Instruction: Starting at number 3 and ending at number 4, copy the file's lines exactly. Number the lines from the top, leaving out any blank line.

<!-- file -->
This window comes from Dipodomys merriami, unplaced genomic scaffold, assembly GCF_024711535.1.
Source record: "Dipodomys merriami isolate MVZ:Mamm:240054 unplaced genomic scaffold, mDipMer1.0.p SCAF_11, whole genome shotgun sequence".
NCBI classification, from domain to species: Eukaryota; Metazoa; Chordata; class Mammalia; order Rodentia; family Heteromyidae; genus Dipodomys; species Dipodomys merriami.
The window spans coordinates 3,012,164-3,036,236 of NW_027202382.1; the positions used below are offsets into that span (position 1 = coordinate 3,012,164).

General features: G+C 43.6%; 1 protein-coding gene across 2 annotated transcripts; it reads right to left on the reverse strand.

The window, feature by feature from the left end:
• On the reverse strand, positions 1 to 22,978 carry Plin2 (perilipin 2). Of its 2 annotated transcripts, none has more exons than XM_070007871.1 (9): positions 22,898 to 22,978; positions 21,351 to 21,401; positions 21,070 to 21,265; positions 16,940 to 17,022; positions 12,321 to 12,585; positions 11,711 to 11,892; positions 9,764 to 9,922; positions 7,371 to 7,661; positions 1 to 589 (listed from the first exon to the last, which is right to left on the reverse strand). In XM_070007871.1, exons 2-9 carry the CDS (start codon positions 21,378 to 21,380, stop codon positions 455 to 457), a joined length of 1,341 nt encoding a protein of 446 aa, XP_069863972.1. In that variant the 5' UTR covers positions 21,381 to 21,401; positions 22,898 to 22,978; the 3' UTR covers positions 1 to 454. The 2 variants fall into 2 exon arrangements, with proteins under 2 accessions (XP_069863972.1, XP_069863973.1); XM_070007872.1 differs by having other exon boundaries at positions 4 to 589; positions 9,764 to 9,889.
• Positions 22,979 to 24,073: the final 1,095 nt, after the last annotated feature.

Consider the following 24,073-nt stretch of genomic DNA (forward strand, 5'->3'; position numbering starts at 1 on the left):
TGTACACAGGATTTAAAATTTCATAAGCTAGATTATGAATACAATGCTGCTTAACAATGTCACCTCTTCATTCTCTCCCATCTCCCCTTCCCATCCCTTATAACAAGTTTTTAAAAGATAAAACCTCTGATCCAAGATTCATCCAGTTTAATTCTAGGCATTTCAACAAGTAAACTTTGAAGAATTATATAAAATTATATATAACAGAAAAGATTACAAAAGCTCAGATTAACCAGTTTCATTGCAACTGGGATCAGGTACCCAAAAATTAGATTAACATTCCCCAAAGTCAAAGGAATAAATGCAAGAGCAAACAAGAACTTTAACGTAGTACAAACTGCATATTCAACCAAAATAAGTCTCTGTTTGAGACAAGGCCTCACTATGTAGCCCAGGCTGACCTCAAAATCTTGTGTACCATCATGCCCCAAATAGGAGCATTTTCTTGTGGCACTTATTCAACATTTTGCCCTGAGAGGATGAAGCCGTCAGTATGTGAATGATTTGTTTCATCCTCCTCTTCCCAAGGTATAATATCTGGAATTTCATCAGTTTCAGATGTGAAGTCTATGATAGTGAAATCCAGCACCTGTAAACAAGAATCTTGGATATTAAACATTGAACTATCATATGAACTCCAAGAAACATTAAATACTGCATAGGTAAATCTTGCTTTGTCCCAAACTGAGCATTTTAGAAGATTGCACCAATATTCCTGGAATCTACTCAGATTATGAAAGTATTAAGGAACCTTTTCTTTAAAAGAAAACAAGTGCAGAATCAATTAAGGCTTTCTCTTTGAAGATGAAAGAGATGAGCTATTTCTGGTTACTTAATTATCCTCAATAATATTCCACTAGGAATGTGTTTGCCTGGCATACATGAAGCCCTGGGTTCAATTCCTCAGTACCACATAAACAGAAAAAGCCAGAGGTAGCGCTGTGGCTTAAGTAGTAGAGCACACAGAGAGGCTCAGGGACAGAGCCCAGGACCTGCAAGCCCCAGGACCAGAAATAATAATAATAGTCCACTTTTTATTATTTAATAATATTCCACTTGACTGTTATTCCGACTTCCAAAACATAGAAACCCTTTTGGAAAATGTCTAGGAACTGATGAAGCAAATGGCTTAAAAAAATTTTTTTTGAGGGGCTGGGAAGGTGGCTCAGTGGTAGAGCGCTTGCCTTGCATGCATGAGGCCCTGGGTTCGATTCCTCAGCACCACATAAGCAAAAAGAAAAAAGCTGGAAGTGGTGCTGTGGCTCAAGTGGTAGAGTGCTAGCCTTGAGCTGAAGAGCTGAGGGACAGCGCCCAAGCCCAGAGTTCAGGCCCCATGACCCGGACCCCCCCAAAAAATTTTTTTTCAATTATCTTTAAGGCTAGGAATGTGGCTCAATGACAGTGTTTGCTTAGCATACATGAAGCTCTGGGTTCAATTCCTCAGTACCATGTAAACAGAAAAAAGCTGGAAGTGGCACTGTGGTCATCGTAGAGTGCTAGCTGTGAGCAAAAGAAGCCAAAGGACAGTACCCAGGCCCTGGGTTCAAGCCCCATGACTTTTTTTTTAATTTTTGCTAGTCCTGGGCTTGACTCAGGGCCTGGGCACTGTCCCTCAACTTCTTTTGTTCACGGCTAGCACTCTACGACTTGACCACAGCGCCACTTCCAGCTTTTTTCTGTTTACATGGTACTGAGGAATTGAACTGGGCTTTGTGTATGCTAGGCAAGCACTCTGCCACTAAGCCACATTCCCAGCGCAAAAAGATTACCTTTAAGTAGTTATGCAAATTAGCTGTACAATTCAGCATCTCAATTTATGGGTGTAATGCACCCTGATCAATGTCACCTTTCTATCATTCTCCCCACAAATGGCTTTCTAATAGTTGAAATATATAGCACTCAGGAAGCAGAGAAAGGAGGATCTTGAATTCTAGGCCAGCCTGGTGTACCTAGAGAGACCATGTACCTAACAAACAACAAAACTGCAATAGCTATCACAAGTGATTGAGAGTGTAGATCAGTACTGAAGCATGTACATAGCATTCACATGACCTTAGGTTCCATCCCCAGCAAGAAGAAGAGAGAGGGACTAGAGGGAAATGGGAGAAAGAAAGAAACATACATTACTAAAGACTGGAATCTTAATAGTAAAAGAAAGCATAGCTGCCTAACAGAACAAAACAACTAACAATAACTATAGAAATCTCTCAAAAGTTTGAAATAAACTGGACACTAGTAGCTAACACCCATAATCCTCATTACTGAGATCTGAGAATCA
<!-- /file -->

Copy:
NCBI classification, from domain to species: Eukaryota; Metazoa; Chordata; class Mammalia; order Rodentia; family Heteromyidae; genus Dipodomys; species Dipodomys merriami.
The window spans coordinates 3,012,164-3,036,236 of NW_027202382.1; the positions used below are offsets into that span (position 1 = coordinate 3,012,164).